Michelle Murphy is the Co-Director of the Technoscience Research Unit. Murphy is a feminist decolonial technoscience studies scholar. They are a Tier 1 Canada Research Chair in Science and Technology Studies and Environmental Data Justice, and Professor in History and Women and Gender Studies at the University of Toronto. They are the author of The Economization of Life (Duke UP 2017), Seizing the Means of Reproduction: Feminism, Health and Technoscience (Duke UP, 2012) and Sick Building Syndrome: Environmental Politics, Technoscience, and Women Workers (Duke UP 2006). Murphy is the two-time winner of the Fleck Prize from the Society for the Social Studies of Science. Murphy’s current research is in the area of Indigenous Science and Technology Studies and environmental justice, with a particular focus on reimagining chemicals and chemical exposures, data justice, and chemical informatics. They are working on a project called Alter Life in the Ongoing Aftermath of Industrial Chemicals. It explores the colonial infrastructures and decolonial futures of life already altered by industrially produced chemicals, especially endocrine disrupting chemicals, on the lower Great Lakes. They also co-directs the Indigenous-focused Environmental Data Justice Lab at the TRU, and has a PhD in History of Science from Harvard University. They are Métis from Winnipeg from a French settler and Métis family.
Kristen Bos is the Co-Director of the Technoscience Research Unit. Kristen is an Indigenous feminist researcher trained in archaeological approaches to material culture as well as an Indigenous science and technology studies (STS) researcher, who is concerned the relationship between colonial, gendered, and environmental violence. She is an Assistant Professor of Indigenous Science and Technology Studies in the Historical Studies Department at the University of Toronto Mississauga, with a graduate appointment in Women and Gender Studies Institute at the University of Toronto St. George campus. She is also a graduate of the University of Oxford and the University of Toronto. Kristen is urban Métis based in Toronto, but her homeland is northern Alberta where prairie transitions into boreal forest.
Vanessa Gray is Co-Director of the Environmental Data Justice Lab. She is an Anishnaabe kwe from Aamjiwnaang First Nation, located in Canada’s Chemical Valley. As a grassroots organizer, land defender, and educator, Vanessa works to decolonize environmental justice research by linking scholarly findings to traditional teachings. She continues to take part in a diversity of tactics such as direct action, classroom lectures, co-hosting Toxic Tours, and Water Gatherings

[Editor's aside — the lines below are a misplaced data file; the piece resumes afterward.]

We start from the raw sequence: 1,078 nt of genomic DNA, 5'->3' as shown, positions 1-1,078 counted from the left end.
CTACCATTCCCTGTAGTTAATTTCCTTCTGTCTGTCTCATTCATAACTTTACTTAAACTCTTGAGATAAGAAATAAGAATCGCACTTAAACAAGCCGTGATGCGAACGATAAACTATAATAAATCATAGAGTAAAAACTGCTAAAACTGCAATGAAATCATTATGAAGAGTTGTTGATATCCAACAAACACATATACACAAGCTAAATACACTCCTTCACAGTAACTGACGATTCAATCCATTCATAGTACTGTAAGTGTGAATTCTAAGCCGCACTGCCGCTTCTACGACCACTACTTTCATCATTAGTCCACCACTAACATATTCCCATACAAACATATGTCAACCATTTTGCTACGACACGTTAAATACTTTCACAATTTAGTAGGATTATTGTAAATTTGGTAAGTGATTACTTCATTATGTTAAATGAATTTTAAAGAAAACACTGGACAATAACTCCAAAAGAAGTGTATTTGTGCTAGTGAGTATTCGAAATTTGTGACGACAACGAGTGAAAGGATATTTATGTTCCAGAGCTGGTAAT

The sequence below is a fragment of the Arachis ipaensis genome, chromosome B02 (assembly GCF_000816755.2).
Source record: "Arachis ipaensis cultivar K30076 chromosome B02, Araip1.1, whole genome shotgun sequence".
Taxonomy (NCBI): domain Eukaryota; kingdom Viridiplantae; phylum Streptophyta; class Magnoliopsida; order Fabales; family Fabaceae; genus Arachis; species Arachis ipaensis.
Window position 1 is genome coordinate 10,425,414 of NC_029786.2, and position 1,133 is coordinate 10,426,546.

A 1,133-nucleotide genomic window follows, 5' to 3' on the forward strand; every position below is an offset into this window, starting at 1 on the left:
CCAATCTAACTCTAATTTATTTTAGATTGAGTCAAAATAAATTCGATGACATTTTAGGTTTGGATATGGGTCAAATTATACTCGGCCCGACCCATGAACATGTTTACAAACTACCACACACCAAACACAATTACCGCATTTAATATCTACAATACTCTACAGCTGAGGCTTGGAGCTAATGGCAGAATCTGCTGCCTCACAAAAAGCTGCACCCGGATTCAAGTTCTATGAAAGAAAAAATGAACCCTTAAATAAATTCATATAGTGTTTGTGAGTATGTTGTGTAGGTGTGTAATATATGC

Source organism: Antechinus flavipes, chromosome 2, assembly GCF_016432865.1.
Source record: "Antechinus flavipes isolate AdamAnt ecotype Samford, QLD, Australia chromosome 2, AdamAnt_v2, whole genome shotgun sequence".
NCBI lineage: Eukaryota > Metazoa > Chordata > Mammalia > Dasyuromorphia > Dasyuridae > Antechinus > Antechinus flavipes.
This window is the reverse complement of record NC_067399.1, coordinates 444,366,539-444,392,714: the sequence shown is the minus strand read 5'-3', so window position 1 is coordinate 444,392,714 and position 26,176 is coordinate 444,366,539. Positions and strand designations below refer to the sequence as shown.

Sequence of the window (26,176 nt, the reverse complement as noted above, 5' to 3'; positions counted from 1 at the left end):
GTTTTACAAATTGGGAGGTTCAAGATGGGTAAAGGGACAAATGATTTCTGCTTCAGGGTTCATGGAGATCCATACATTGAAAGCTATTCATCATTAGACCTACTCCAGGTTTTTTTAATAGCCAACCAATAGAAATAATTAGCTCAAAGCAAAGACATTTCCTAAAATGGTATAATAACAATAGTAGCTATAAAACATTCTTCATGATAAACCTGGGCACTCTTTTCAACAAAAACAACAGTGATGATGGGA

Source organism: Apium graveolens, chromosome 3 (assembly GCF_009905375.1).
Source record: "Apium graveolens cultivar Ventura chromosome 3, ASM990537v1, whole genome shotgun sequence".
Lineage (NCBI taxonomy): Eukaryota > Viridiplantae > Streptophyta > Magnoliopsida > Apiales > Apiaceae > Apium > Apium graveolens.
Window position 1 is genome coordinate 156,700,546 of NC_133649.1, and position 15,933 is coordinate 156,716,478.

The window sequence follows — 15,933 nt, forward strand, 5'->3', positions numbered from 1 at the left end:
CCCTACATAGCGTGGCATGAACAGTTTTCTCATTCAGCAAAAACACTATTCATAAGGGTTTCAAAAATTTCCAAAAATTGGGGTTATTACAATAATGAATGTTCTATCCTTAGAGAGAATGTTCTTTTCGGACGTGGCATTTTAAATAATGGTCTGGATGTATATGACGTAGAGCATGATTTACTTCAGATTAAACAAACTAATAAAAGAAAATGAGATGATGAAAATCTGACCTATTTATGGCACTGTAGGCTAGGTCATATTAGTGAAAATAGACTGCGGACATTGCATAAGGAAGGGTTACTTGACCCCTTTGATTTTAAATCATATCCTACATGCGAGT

Fernanda Yanchapaxi is a Kichwa-Panzaleo/Mestiza Ph.D. Ph.D. Candidate in the Social Justice Education Program, at the Ontario Institute for Studies in Education (OISE), at the University of Toronto. She is the Lab Manager at the Technoscience Research Unit and a Senior Research Assistant at the Tkaronto Collaborative Indigenous Research for Communicates, Land, and Education, (CIRCLE) Lab. She was born and raised in Ecuador. Fernanda’s research focuses on intellectual property and Indigenous research methodologies. She looks at ways in which Indigenous peoples form, use, and protect Indigenous knowledge and examines and highlights how Indigenous researchers protect Indigenous knowledge and assert Indigenous knowledge sovereignty through their research practices.
Beze Gray is a two-spirit Anishnaabe, Delaware, and Oneida from Aamjiwnaang First Nation, treaty #29 territory (They/Them). Beze is a Community Researcher of the Environmental Data Justice Lab as well as a Youth Coordinator of the Niizh Manidook Hide Camp. Beze is one of the Producers of a grassroots documentary from the Kiijig Collective. Beze is a member of the Jiibwaabiigamowag Young Peoples Council (Aamjiwnaang Youth Council) and Co-founder of Aamjiwnaang and Sarnia Against Pipelines. Beze is a youth organizer of grassroots events based on culture and environment like Toxic Tour, Niizh Manidook Hide Camp, Aamjiwnaang Water Gathering. They focus on telling their experience of living in Canada’s Chemical Valley and promoting Indigenous culture/ language resurgence. Beze practices Anishnaabemowin, sugar bushing, hide tanning, seed saving, and structure making.
Reena Shadaan (she/her) is a Mustard post-doctoral fellow at the Institute for Work and Health and a researcher at the Environmental Data Justice Lab. Shadaan holds a PhD in Environmental Studies from York University (Toronto, Ontario) and an MA in Gender Studies and Feminist Research from McMaster University (Hamilton, Ontario). Shadaan’s research commitments intersect environmental, reproductive, and occupational justice and has spanned various sites, including (but not limited to) Bhopal, India – the site of the Bhopal gas disaster – and in nail salons, where racialized newcomer and immigrant/settler women-workers contend with musculoskeletal aches and pains, routine exposure to harmfulb toxicants, verbal abuses, and labour exploitation. Shadaan is Co-lead on the Pollution Reporter App.